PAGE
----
Bipolar Disorder Can Be Mistaken for ADHD

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When a child’s day brings tantrums, panicked mania or dark spells, he or she could be suffering from something much deeper than an attention-deficit problem. It could be juvenile-onset bipolar disorder, also called childhood bipolar disorder (or pediatric bipolar disorder), a relatively new psychological condition that may cause recurring mood swings between depression and hyperactivity.

Experts now believe that perhaps as many as one million American children live with some form of bipolar disorder, according to the Juvenile Bipolar Research Foundation. In most, the condition is marked by abrupt mood swings, periods of hyperactivity followed by lethargy, intense temper tantrums, frustration and defiant behavior.

Despite the wide-reaching effects, many sufferers do not receive the medical attention that could help them. Often, the disorder is misdiagnosed as attention-deficit hyperactivity disorder, a common behavioral problem characterized by distraction and impulsiveness.

Part of the problem is associated with the debate within the professional community whether pediatric bipolar disorder even exists. Researchers also have failed to agree upon a definition for the disorder, and the existing diagnostic manual offers no guidance in diagnosing bipolar disorder in children or teens (because it was previously thought to only be an adult disorder).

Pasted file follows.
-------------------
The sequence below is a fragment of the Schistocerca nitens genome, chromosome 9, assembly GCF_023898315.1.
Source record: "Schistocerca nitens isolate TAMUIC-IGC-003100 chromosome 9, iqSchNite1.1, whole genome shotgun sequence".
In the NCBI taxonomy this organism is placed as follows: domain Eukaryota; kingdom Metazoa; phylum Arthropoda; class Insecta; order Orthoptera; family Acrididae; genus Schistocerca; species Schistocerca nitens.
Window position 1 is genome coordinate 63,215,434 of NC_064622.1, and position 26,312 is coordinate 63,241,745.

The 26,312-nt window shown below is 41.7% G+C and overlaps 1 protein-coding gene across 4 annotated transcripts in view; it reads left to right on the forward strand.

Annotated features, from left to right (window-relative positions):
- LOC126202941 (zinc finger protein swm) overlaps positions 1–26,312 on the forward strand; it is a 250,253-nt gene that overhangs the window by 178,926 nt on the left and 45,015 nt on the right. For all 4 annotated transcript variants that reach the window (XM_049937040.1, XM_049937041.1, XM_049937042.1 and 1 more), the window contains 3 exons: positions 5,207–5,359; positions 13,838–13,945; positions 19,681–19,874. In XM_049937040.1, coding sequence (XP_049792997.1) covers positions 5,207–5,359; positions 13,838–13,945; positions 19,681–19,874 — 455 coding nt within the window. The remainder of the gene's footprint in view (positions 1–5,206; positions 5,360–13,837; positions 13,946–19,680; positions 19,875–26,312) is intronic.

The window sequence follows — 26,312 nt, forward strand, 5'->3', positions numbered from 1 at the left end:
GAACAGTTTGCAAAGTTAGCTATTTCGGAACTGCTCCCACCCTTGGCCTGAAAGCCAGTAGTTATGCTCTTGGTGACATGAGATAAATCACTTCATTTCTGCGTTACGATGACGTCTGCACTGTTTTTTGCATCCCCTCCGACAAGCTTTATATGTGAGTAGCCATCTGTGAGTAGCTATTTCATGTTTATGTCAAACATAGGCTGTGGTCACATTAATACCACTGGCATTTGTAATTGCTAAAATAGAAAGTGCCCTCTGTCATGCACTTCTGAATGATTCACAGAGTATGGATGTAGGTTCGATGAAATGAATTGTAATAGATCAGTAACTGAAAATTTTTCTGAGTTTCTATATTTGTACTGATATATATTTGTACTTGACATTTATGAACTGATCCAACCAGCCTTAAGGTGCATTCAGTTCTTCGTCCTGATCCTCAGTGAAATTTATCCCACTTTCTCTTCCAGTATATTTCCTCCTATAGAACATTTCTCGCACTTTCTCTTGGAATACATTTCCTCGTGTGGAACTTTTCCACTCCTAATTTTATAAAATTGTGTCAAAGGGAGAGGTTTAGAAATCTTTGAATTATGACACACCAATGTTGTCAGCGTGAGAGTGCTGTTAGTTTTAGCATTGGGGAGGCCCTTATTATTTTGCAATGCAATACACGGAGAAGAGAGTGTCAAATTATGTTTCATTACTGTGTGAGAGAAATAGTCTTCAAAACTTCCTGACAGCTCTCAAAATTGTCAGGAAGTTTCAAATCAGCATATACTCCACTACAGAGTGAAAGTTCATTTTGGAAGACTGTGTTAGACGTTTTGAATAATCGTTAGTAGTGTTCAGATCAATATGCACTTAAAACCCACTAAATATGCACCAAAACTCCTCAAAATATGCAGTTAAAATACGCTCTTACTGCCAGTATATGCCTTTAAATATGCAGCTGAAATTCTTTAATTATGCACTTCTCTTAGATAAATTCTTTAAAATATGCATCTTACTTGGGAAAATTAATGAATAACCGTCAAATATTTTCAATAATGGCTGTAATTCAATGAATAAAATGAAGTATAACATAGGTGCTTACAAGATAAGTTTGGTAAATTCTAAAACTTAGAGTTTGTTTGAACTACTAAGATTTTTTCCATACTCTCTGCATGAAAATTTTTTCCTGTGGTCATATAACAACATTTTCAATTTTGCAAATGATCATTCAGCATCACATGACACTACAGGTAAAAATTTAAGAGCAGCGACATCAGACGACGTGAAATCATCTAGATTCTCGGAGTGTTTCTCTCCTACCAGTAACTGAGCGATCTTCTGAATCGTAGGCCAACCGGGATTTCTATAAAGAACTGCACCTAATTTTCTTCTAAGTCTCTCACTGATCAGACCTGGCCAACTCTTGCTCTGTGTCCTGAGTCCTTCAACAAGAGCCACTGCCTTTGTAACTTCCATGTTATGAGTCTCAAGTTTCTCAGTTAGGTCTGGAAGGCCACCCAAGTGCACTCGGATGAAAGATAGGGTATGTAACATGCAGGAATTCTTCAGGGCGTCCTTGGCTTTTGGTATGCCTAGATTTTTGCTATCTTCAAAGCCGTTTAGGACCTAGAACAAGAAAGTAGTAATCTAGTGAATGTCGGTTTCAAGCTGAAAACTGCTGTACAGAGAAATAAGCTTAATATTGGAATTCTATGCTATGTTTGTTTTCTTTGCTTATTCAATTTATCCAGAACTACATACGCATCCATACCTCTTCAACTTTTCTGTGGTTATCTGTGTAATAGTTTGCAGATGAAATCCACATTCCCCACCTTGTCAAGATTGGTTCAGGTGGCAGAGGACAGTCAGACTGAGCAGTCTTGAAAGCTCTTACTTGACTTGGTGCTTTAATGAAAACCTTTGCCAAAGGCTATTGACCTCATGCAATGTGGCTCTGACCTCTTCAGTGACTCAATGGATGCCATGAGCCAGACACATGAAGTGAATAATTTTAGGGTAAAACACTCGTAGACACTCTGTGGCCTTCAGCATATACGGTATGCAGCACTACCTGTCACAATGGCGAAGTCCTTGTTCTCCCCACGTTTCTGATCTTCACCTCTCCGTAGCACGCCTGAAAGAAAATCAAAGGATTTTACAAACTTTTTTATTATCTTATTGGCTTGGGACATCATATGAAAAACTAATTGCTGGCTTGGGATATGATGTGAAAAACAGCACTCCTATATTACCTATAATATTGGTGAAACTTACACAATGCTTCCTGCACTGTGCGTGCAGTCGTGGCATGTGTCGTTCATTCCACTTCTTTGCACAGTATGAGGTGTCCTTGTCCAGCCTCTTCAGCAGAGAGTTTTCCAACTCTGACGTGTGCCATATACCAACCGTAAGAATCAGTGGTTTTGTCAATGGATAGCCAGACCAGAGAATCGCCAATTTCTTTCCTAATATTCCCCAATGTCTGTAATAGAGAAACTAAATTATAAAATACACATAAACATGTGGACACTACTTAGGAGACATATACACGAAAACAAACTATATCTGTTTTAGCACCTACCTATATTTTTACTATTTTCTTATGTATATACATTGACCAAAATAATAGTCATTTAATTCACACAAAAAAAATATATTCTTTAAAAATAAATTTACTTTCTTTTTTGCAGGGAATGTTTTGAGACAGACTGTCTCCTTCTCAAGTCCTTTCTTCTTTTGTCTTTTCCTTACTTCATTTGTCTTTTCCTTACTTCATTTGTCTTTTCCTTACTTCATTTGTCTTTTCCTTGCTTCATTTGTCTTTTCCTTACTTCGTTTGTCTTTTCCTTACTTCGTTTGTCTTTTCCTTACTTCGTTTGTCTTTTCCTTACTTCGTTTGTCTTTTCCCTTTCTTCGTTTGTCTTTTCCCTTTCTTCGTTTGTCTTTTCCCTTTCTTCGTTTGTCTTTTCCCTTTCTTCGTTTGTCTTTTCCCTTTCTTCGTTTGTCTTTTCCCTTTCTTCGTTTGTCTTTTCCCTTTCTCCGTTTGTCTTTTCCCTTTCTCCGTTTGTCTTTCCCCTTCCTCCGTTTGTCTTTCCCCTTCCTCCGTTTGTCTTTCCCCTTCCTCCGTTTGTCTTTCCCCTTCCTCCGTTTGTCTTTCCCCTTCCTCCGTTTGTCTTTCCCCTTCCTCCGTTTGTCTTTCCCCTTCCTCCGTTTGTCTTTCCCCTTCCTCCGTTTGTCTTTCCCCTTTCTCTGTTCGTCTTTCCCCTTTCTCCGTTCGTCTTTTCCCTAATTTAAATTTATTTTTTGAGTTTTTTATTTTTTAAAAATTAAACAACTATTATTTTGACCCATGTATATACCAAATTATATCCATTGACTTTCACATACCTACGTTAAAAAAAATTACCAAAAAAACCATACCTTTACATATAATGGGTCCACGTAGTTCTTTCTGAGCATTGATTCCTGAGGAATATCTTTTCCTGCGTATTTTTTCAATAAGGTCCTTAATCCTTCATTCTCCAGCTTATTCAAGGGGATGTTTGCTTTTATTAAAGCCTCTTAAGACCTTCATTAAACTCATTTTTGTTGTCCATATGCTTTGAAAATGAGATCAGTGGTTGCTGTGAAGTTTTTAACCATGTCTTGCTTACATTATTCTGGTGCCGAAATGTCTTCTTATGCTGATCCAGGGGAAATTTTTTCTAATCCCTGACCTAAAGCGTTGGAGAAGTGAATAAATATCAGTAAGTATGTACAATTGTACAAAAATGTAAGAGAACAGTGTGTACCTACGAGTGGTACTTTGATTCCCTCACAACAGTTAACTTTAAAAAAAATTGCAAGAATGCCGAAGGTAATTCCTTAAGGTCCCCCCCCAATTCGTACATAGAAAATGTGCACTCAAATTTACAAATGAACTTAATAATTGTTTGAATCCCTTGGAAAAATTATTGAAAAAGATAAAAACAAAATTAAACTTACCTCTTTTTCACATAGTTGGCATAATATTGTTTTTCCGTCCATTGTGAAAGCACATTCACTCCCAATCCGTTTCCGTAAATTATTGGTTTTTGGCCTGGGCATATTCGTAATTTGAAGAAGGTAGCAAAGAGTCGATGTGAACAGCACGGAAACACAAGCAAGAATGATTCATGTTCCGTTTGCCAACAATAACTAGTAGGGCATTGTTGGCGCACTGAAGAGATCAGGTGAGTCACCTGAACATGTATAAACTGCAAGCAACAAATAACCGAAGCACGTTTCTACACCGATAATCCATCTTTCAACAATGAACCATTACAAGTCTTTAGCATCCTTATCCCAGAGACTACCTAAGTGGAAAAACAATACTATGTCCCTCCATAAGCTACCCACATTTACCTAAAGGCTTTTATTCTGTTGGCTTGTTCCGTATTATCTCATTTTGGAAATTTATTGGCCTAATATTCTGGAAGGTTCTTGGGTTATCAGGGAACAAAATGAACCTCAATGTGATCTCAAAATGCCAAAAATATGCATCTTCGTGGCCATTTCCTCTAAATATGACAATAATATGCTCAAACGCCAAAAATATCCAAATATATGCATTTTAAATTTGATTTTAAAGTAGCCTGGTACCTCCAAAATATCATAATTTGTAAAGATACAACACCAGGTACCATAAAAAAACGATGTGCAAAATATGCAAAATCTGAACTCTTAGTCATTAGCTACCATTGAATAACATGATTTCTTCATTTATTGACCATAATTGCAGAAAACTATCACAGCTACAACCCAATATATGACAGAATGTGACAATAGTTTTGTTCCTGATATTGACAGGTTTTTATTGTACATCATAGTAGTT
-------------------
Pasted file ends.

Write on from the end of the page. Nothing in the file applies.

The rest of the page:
Professionals who are unaware of the disorder may not recognize its symptoms when they see it in a child or teen that comes to their office. Instead, they may see the hyperactivity a classic sign of attention deficit disorder, and diagnose accordingly. However, childhood bipolar disorder is characterized by extreme mood swings that children with attention deficit disorder don’t commonly have.

Children taking the wrong medication may be unintentionally set up for a lifetime of failure, said Michael Elium, director of special education for University of the Pacific.

“Quite frequently, they’ll be diagnosed as having ADHD because it looks like that’s what they’ve got,” Elium said. “The question is, how do we serve these children?”

William Kehoe, a professor of pharmacology practice and psychology at the University of the Pacific, said medication is often a key part of a child’s treatment. He noted that, while there are many medications available, the scientific community is still trying to figure out the effects they might have on a child’s developing cognition.


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